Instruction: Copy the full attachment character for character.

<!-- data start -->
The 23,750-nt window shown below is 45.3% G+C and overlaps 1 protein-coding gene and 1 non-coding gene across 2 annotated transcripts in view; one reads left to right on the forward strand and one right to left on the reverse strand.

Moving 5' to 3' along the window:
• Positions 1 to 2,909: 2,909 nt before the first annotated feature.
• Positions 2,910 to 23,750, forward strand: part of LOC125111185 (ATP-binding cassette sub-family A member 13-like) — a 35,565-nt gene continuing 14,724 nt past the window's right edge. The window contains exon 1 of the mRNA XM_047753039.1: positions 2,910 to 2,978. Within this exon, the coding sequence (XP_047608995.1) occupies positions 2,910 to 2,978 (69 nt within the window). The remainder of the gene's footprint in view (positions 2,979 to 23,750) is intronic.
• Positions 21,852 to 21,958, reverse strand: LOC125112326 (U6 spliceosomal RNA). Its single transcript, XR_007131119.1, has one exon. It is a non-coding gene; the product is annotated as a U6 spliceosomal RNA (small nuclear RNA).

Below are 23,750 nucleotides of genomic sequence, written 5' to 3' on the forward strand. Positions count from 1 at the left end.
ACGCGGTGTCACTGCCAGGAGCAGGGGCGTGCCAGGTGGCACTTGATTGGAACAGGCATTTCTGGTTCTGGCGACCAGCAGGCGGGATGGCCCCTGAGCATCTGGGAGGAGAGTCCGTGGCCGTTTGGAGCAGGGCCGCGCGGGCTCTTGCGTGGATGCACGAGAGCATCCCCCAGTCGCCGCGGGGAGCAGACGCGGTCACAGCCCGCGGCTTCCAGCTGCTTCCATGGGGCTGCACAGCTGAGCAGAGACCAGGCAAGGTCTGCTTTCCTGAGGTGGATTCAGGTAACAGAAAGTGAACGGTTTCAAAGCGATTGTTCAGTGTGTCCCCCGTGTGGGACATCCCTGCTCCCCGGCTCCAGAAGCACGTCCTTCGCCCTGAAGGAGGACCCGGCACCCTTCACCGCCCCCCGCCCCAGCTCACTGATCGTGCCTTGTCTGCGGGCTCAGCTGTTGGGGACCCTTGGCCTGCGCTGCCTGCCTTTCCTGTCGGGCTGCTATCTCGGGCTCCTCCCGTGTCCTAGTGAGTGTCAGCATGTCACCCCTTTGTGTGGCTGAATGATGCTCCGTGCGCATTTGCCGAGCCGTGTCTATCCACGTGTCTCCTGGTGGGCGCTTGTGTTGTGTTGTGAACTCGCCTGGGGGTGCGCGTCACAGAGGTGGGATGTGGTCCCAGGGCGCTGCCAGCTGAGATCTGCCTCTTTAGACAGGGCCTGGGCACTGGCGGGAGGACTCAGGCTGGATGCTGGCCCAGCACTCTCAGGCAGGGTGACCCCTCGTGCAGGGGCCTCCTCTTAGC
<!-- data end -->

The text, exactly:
The 23,750-nt window shown below is 45.3% G+C and overlaps 1 protein-coding gene and 1 non-coding gene across 2 annotated transcripts in view; one reads left to right on the forward strand and one right to left on the reverse strand.

Moving 5' to 3' along the window:
• Positions 1 to 2,909: 2,909 nt before the first annotated feature.
• Positions 2,910 to 23,750, forward strand: part of LOC125111185 (ATP-binding cassette sub-family A member 13-like) — a 35,565-nt gene continuing 14,724 nt past the window's right edge. The window contains exon 1 of the mRNA XM_047753039.1: positions 2,910 to 2,978. Within this exon, the coding sequence (XP_047608995.1) occupies positions 2,910 to 2,978 (69 nt within the window). The remainder of the gene's footprint in view (positions 2,979 to 23,750) is intronic.
• Positions 21,852 to 21,958, reverse strand: LOC125112326 (U6 spliceosomal RNA). Its single transcript, XR_007131119.1, has one exon. It is a non-coding gene; the product is annotated as a U6 spliceosomal RNA (small nuclear RNA).

Below are 23,750 nucleotides of genomic sequence, written 5' to 3' on the forward strand. Positions count from 1 at the left end.
ACGCGGTGTCACTGCCAGGAGCAGGGGCGTGCCAGGTGGCACTTGATTGGAACAGGCATTTCTGGTTCTGGCGACCAGCAGGCGGGATGGCCCCTGAGCATCTGGGAGGAGAGTCCGTGGCCGTTTGGAGCAGGGCCGCGCGGGCTCTTGCGTGGATGCACGAGAGCATCCCCCAGTCGCCGCGGGGAGCAGACGCGGTCACAGCCCGCGGCTTCCAGCTGCTTCCATGGGGCTGCACAGCTGAGCAGAGACCAGGCAAGGTCTGCTTTCCTGAGGTGGATTCAGGTAACAGAAAGTGAACGGTTTCAAAGCGATTGTTCAGTGTGTCCCCCGTGTGGGACATCCCTGCTCCCCGGCTCCAGAAGCACGTCCTTCGCCCTGAAGGAGGACCCGGCACCCTTCACCGCCCCCCGCCCCAGCTCACTGATCGTGCCTTGTCTGCGGGCTCAGCTGTTGGGGACCCTTGGCCTGCGCTGCCTGCCTTTCCTGTCGGGCTGCTATCTCGGGCTCCTCCCGTGTCCTAGTGAGTGTCAGCATGTCACCCCTTTGTGTGGCTGAATGATGCTCCGTGCGCATTTGCCGAGCCGTGTCTATCCACGTGTCTCCTGGTGGGCGCTTGTGTTGTGTTGTGAACTCGCCTGGGGGTGCGCGTCACAGAGGTGGGATGTGGTCCCAGGGCGCTGCCAGCTGAGATCTGCCTCTTTAGACAGGGCCTGGGCACTGGCGGGAGGACTCAGGCTGGATGCTGGCCCAGCACTCTCAGGCAGGGTGACCCCTCGTGCAGGGGCCTCCTCTTAGC